I build functional pots out of white stoneware. My tools are simple: a knife, a serrated metal rib, a sponge, a brush. All of my work is hand-built from slabs of clay. I love working with slabs like fabric; the pots are sewn together, scored along the edges, nipped and tucked together to make rounded forms from sheets of clay. Using a Chinese calligraphy brush, I paint bone dry pots with under-glaze stains, which act like an ink wash or watercolors on the absorbent surface of the clay. I scratch and carve into the drawings, adding and removing details. The pin tool is both pencil and eraser, adding white to the drawing. I use wax to create motifs that are reminiscent of printed patterns. I love the immediacy of the connection people make with images of animals. Pattern and color anchor my animals to the pots. They serve as frames, and backgrounds, so that the animals exist in their own narrow space around the pots.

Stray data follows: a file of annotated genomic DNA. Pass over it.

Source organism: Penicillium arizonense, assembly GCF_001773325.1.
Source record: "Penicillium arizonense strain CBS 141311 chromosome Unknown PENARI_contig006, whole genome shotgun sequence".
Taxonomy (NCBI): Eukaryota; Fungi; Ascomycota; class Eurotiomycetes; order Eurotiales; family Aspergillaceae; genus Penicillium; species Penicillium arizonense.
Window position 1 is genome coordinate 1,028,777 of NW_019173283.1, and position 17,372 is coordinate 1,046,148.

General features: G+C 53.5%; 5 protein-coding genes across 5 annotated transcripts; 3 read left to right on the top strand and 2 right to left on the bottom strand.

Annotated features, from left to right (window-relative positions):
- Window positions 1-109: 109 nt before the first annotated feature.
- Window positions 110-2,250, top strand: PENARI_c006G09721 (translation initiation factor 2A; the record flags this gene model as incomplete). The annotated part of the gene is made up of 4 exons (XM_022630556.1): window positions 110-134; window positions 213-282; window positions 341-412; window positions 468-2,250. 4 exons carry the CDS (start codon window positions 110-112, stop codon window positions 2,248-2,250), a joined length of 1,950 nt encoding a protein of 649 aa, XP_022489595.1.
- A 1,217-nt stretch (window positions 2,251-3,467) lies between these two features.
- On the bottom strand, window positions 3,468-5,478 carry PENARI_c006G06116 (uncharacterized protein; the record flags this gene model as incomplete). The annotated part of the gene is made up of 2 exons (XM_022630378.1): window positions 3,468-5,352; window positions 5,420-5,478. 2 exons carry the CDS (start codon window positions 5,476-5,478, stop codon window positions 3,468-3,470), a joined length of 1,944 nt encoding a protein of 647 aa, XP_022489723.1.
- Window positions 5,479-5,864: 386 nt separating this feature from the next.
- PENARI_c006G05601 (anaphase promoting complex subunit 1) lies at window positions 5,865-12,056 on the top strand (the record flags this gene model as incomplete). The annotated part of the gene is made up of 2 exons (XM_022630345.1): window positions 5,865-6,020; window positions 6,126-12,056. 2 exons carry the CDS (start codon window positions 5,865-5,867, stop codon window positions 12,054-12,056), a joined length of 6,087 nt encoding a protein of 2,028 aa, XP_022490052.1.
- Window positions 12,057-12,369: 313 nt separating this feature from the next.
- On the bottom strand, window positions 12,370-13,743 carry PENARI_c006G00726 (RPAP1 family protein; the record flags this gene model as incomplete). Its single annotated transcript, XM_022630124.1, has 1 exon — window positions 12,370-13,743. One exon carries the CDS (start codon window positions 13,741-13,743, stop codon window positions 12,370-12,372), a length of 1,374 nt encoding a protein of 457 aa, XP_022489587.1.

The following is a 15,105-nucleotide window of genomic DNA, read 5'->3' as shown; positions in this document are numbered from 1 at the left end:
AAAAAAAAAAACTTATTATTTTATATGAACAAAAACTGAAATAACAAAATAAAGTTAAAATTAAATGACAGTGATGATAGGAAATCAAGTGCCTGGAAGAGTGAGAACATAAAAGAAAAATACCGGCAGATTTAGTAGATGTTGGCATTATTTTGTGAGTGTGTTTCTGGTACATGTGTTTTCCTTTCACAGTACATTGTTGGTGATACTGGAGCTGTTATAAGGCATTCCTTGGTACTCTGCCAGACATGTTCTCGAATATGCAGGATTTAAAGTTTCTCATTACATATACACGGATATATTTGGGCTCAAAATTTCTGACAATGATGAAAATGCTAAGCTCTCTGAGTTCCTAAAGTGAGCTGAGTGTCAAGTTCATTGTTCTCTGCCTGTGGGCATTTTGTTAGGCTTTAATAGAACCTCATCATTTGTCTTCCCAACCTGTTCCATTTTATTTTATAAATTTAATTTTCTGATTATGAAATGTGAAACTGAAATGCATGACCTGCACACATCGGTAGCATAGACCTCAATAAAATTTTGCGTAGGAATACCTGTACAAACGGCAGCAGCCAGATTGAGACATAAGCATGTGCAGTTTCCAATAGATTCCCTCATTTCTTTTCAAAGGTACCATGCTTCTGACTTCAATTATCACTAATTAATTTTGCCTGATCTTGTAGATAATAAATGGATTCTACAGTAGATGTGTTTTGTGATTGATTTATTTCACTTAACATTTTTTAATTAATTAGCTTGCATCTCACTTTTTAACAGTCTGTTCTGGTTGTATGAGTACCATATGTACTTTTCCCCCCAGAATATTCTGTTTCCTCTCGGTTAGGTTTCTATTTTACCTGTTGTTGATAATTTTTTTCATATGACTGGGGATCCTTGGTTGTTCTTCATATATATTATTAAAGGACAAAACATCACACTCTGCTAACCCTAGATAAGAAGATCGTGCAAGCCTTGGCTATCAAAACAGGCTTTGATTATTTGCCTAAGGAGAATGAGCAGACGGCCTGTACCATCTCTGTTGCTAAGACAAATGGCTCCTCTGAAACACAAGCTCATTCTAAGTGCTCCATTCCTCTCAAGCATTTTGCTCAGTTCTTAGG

Hannah received an MFA in ceramic sculpture from Alfred University in Alfred, New York. As an undergraduate she attended Wesleyan University in Middletown, Connecticut where she received a BA in studio art. She is currently teaching at Massachusetts College of Art and Design, and has taught courses in ceramics at Harvard University, Carnegie Mellon University in Pittsburgh, Pennsylvania and Georgia State University in Atlanta, Georgia. She gives workshops nationally, and exhibits in regularly in galleries and juried craft shows, including the Philadelphia Museum of Art Show and the Smithsonian Craft Show and CraftBoston. She lives in Melrose, Massachusetts with her husband, three kids one dog and two rabbits.